Objective: To assess the impact of New York's State Children's Health Insurance Program (SCHIP) on health care for children with special health care needs (CSHCN).
Methods: Little is known about the impact of health insurance on CSHCN. Parents of a stratified random sample of new enrollees onto New York's SCHIP were interviewed by telephone at enrollment (n = 2644) and 1 year later (n = 2290, 87% response). At baseline, the cohort of CSHCN was defined by means of the standardized CSHCN screener instrument. The impact of SCHIP was assessed for CSHCN and for subgroups of CSHCN stratified by prior insurance (uninsured or insured) or type of chronic condition (physical or mental/behavioral). Access (having a usual source of care [USC], unmet medical needs); and quality (continuity of care at the USC, parent rating of quality of care or worry about child) were measured. Bivariate and multivariate analyses compared measures 1 year before SCHIP versus the year during SCHIP.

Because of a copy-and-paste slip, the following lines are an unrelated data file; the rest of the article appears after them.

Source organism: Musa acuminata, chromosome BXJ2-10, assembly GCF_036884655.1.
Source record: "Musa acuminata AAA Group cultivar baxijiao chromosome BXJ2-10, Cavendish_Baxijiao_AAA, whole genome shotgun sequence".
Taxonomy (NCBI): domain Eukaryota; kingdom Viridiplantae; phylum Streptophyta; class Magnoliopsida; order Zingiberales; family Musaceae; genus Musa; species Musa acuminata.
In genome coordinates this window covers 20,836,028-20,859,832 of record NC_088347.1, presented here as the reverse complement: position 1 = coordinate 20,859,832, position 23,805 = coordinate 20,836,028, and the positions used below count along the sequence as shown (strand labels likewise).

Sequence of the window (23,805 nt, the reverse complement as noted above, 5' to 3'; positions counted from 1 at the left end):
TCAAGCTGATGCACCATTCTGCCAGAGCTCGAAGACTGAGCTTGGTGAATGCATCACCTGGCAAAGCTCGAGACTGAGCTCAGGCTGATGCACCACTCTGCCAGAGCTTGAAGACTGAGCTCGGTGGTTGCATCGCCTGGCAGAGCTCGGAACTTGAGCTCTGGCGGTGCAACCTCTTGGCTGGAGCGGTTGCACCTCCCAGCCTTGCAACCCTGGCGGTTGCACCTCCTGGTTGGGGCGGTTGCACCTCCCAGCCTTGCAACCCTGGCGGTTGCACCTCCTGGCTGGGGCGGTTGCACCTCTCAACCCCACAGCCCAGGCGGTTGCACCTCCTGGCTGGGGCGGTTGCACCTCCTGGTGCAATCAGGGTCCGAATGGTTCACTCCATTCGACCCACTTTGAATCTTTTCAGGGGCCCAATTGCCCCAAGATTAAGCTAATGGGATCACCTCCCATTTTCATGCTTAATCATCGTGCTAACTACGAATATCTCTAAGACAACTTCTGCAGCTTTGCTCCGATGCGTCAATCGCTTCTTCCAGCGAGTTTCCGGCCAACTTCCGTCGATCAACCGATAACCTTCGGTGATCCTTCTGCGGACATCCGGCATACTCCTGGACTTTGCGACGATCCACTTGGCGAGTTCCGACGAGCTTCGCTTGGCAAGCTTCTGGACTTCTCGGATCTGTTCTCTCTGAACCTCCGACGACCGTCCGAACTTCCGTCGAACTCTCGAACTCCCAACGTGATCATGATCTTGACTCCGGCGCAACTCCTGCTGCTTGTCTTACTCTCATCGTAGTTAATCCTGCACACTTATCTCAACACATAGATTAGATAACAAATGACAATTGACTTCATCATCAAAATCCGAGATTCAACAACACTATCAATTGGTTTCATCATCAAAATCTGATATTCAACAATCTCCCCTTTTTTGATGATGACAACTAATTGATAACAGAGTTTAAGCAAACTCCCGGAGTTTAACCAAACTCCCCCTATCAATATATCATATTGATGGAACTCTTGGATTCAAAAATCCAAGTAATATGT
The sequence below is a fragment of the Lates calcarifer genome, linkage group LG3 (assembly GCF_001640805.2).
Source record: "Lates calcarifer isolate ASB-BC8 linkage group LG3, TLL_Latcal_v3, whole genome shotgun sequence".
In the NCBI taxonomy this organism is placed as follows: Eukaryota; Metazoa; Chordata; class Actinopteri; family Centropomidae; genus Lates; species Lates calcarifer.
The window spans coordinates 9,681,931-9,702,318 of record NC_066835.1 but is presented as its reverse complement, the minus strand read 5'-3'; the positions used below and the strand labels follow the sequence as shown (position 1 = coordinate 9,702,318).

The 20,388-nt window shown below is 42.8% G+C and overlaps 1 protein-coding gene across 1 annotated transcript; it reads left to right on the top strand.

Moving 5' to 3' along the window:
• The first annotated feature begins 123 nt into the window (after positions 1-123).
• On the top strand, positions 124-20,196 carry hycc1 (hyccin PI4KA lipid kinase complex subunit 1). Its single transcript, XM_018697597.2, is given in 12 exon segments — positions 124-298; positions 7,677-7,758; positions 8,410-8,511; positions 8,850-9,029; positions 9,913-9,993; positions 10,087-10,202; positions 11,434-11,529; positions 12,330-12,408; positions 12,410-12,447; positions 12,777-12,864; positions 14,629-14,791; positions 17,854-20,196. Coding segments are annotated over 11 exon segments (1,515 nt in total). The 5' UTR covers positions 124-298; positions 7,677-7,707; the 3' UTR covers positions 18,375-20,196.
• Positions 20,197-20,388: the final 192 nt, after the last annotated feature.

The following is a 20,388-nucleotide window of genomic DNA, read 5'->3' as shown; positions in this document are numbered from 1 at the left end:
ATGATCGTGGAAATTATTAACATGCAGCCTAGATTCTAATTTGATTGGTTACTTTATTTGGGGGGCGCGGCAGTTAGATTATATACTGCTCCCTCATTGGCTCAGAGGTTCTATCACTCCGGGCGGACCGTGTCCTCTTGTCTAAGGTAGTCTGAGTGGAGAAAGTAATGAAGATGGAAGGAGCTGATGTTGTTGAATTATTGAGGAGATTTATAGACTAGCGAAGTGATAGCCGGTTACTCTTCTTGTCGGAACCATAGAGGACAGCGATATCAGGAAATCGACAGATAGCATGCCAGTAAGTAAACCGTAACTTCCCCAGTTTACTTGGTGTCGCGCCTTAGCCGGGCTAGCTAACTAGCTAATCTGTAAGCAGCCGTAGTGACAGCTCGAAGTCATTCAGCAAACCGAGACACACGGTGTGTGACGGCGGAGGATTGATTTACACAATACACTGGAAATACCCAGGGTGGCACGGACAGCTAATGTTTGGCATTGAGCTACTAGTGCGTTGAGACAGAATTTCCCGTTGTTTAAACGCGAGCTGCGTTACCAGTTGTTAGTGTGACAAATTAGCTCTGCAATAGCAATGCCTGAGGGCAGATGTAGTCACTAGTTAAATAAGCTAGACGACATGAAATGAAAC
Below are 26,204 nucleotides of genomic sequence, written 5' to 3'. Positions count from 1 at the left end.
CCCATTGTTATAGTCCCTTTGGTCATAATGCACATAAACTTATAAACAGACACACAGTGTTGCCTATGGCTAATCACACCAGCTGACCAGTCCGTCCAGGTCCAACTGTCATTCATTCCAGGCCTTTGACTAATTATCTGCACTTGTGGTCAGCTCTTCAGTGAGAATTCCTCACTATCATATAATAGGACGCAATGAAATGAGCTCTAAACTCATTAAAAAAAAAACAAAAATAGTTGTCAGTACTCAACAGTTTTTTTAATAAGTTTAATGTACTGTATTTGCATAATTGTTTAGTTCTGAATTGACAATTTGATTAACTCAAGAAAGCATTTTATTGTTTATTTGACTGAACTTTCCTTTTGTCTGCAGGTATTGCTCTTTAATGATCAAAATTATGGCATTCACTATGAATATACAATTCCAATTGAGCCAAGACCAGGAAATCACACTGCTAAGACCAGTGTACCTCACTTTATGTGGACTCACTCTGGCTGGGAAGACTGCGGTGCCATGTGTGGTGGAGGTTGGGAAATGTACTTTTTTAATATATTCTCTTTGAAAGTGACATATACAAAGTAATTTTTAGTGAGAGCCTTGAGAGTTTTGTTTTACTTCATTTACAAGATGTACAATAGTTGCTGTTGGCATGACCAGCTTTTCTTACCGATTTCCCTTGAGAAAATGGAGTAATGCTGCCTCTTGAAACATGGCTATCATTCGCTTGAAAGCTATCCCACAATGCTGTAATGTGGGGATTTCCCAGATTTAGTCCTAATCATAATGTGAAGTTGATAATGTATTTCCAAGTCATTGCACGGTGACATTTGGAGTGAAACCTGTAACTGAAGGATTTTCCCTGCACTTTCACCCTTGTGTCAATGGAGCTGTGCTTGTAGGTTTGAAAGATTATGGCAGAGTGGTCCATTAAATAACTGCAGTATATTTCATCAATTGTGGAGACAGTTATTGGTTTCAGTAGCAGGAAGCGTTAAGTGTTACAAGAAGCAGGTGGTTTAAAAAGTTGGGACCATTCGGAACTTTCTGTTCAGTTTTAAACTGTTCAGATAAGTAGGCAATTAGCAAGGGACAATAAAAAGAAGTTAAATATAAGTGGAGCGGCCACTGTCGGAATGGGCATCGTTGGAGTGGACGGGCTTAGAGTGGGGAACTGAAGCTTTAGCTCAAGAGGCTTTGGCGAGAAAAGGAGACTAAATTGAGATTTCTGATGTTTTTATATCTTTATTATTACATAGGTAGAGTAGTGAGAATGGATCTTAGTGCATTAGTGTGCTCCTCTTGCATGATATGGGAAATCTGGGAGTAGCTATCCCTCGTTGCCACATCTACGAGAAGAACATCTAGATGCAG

Results: A total of 398 (17%) of 2290 children had special health care needs identified at baseline. Enrollment onto SCHIP was generally associated with improved access: unmet needs for prescription medications declined 3-fold for all subgroups (eg, 36% to 9% among the previously uninsured) and unmet needs for specialty care declined >4-fold among CSHCN who were previously insured (48% to 10%) or had mental/behavioral conditions (32% to 2%; all P < .05). Enrollment was associated with improved continuity with the USC, parent-reported quality of care, and worry, irrespective of prior insurance or type of chronic condition (P < .05).
Conclusions: Enrollment onto New York's SCHIP improved medical care for CSHCN.